Proposal To Reduce Legislative Salaries Was D.O.A.
For the second time in two years, Justin Bernier’s proposal to cut legislative pay by 10 percent was dead on arrival.
Five of the 11 members of the Compensation Commission for Elected State Officers and Judges met Wednesday in a conference room at the Legislative Office Building and decided not to recommend increasing or decreasing the pay of state lawmakers and the state’s six constitutional officers.
Plainville Republican Justin Bernier, who lost his party’s bid to run for Congress in the 5th Congressional District, said he made the proposal because “we appear to have a government here in Connecticut that’s larger than taxpayers can support.”
He said state government has become larger since the implementation of the income tax and if the state is going to get a handle on its expenses, then legislators should be able to lead by example. Bernier also mentioned how the legislature seems to have changed in recent years from part-time to full-time.
The last time lawmakers received a raise was 2001. The base pay for a lawmaker is $28,000, but it goes up to $30,403 for committees chairs and $34,446 for deputy leaders in the House and Senate on both sides of the aisle. Almost all lawmakers, except 42 freshmen in the House, make more than the base salary. In addition, House members receive $4,500 and Senators get $5,500 for miscellaneous expenses that do not have to be documented.
Former Speaker of the House Richard Balducci, who chaired the meeting Wednesday, said he didn’t disagree that the legislature seems to work longer hours than when he was speaker, but they’re not paid on a per diem basis. They receive a flat salary that’s not based on the amount of hours they work.
“I don’t think I could support a 10 percent cut for legislators since it’s been 12 years,” Balducci said.
But another member of the commission said he didn’t think lawmakers would vote themselves an increase even if the commission recommended it because it would look bad for lawmakers to be voting themselves a raise when the state is facing a deficit. The commission, which meets one or two times a year, only has the power to make recommendations to the legislature. If the legislature wanted to adopt the recommendations, members would have to take a vote on the floor.
Republican Senate Minority Leader John McKinney, R-Fairfield, said he thinks the legislature should periodically look at how it operates — including assessing the salaries of lawmakers. But he said in such difficult economic times where individuals are losing jobs and business owners are struggling to keep their doors open, the legislature needs to reduce spending as much as possible.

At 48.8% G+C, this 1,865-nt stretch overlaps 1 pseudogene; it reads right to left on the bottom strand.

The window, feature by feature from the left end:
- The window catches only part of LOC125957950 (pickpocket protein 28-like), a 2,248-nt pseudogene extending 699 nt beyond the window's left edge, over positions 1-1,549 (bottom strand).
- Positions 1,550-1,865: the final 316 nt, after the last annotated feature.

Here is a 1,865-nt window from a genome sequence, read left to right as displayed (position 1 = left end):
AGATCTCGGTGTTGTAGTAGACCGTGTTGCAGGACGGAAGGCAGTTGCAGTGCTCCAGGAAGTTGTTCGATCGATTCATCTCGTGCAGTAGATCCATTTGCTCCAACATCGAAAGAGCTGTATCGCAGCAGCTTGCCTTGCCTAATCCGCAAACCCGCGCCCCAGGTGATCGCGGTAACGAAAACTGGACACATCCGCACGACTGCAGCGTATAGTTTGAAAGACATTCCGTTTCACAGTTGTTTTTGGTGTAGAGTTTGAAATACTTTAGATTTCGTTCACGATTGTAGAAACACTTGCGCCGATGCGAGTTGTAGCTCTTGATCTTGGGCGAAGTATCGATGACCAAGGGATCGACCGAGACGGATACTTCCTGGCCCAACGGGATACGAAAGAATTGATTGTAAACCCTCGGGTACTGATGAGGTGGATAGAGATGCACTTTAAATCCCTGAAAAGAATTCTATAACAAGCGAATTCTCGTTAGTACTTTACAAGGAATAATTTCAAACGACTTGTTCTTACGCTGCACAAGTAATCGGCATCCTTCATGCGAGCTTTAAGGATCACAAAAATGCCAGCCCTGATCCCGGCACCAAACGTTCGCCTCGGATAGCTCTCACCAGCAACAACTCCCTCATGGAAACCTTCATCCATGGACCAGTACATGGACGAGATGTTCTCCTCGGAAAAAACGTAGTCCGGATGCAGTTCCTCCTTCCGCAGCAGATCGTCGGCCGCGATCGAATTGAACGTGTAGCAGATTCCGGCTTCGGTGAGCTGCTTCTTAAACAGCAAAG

“I know a decrease in legislative pay isn’t going to balance the budget,” McKinney said. “But in the past few years the alternative Republican budget has included a five percent reduction in legislative pay.”
Rep. Themis Klarides, R-Derby, said she hadn’t given her paycheck a second thought.
“Although it would be a reasonable thing to consider since we haven’t had a raise in 12 years, but this is not the time to be asking anyone for a raise,” she said Wednesday.
House Minority Leader Lawrence Cafero said the commission made a “wise move” in deciding to take no action.
In the past, some lawmakers have voluntarily cut their pay by 10 percent, but there was no information immediately available to say if that’s still the case.
Bernier didn’t push the issue or call for a vote on his motion to reduce legislative pay by 10 percent.
“It’s clear the votes weren’t there,” Bernier said. “It was more important to keep the issue alive so it doesn’t die.”
Bernier also proposed lowering the salaries of the six constitutional officers by 10 percent.
The last time the six constitutional officers received a raise was 2003.
The governor makes $150,000 a year and the lieutenant governor and the other four constitutional officers make $110,000 a year.
If you accept the premise that the governor is like the CEO of a large company, then he doesn’t know any CEO who makes $150,000 a year to run a major corporation, Balducci said.
He said the pay is an “embarrassment.”
But it hasn’t stopped any number of candidates from seeking the office.
Another member pointed out that retirement and healthcare benefits were something that needed to be looked at when talking about the total compensation package for the six constitutional officers.
But the commission decided against getting further numbers. The decision was made not to move forward with any changes to the salaries of lawmakers or constitutional officers.
Two months ago, a commission on Judicial Compensation made a recommendation to raise the salaries of judges by more than 20 percent over the next four years.
Gov. Dannel P. Malloy included a $5.5 million increase in his budget over the next two years for judicial pay increases. He also is leaving more than a dozen vacancies on the bench.